Star Birth and Death Seen Near the Beginning of Time

An artist's illustration of the Universe's first stars, called Population 3 stars. Pop 3 stars would have been much more massive than most stars today, and would have burned hot and blue. Their lifetimes would've been much shorter than stars like our Sun. Credit: Wikimedia Commons

Until recently, astronomers could not observe the first stars and galaxies that formed in the Universe. This occurred during what is known as the “Cosmic Dark Ages,” a period that took place between 380,000 and 1 billion years after the Big Bang. Thanks to next-generation instruments like the James Webb Space Telescope (JWST), improved methods and software, and updates to existing observatories, astronomers are finally piercing the veil of this era and getting a look at how the Universe as we know it began.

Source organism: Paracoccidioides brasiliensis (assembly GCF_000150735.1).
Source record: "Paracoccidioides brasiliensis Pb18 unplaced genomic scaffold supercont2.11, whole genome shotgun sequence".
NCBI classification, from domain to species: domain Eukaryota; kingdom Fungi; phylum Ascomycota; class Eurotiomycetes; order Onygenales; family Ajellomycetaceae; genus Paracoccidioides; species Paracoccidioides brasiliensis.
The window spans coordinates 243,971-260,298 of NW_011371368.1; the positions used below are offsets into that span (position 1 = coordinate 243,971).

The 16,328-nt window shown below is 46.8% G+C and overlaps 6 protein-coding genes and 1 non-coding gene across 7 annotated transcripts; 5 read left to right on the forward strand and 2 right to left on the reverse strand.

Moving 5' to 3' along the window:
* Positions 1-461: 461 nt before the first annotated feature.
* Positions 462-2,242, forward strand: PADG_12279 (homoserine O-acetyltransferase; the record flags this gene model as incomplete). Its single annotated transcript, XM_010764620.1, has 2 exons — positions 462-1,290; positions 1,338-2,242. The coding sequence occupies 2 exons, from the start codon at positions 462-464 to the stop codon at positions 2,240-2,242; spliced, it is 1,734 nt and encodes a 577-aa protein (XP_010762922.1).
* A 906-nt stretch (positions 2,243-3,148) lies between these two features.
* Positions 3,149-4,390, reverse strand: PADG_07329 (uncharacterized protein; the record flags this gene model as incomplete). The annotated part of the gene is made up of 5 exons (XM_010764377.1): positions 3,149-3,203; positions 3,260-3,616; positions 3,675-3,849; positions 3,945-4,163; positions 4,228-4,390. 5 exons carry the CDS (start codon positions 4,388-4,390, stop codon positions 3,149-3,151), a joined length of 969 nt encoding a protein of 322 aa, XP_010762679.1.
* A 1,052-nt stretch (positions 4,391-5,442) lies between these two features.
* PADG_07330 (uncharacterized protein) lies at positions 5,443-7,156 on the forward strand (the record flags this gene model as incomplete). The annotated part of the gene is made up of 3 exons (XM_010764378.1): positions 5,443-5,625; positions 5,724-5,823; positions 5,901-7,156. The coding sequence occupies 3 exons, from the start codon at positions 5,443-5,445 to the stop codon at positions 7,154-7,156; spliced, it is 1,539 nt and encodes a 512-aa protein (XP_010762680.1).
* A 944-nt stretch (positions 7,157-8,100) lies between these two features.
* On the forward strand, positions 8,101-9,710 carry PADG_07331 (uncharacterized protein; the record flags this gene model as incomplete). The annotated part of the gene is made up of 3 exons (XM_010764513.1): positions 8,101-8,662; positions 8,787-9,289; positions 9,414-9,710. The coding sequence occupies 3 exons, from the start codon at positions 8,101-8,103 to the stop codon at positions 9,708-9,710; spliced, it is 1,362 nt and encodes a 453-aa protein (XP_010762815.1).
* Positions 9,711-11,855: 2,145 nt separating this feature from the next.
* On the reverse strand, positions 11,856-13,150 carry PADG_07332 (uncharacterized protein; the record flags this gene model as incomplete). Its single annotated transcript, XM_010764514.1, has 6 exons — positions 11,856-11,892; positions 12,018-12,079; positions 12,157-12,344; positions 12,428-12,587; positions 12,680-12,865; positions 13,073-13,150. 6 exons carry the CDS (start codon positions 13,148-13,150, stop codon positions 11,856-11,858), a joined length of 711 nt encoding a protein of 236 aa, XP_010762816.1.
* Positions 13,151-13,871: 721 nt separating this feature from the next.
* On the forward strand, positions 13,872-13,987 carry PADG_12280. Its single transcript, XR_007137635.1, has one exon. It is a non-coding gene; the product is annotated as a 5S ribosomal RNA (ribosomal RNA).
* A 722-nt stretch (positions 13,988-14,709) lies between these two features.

This includes new observations from the Atacama Large Millimeter/submillimeter Array (ALMA) in Chile, which obtained images of a stellar nursery inside a galaxy roughly 13.2 billion light-years away in the constellation Eridanus. This galaxy has a redshift value of more than 8.3, corresponding to when the Universe was less than 1 billion years old. The images discerned the sites of star formation and possible star death inside a nebula (MACS0416_Y1) located within this galaxy. This represents a major milestone for astronomy as this is the farthest distance such structures have been observed in our Universe.

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